A record-high 40% of Americans identified as political independents in 2011, according to a new poll by Gallup. The proportion of independents in 2011 was the largest in at least 60 years of polling.
In recent decades, increased independent identification has been common in the year before an election, as has been a decline during a presidential year (the only exception was in 1992, when independent identification increased from 1991). But the fact that there are more political independents than in any other pre-election year is a sign of the state of our union: With a struggling economy, record levels of congressional disapproval, and unfavorable views of both Dems and Republicans, it is no wonder that Americans are no longer identifying with either party.
Interestingly, more Americans identify as Democrats (31%) than Republicans (27%). There was a two-point increase in independent identification from 2010 (38%) to 2011 (40%), and the net result of that change was a decline in support for the Republican party, which dropped from 29% to 27%. More Americans have identified as Democrats than Republicans in all but several years since 1988.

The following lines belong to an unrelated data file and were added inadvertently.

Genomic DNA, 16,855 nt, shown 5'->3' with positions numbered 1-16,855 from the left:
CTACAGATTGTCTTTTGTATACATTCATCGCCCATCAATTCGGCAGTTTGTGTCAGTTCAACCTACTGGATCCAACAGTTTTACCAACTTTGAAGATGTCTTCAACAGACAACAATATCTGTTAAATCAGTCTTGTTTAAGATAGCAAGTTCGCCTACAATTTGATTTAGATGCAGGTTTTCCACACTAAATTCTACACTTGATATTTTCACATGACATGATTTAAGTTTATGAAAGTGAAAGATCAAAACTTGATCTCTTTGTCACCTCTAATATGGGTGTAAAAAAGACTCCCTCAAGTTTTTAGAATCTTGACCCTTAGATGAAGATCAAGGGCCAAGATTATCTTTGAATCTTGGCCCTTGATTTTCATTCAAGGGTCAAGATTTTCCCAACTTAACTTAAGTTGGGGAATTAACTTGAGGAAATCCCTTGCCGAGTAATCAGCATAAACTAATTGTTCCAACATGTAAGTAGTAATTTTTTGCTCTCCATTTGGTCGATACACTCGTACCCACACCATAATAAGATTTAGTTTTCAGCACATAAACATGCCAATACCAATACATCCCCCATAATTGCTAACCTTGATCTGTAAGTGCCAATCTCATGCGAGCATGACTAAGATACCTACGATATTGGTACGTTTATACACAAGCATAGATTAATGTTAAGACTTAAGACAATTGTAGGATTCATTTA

But, proportionately more independents lean to the GOP than the Democratic party. When party leanings are taken into account, the parties end up tied and stand on equal footing going into the 2012 election.
What does this all mean for 2012? If national conditions do not change over the course of the year – and there are few signs that the economy will pick up considerably, or that approval of Congress will improve – independent voters will play a major factor in this election cycle. President Barack Obama and Mitt Romney, the likely GOP nominee, will be smart to play to the center, to cater to undecided voters and independents rather than their ideological base.
That may mean they will pick independents as vice presidential running mates. It will almost certainly mean that the most ideological and hardline voters within the Democratic and Republican parties – progressives and the Tea Party – will be disappointed in 2012.
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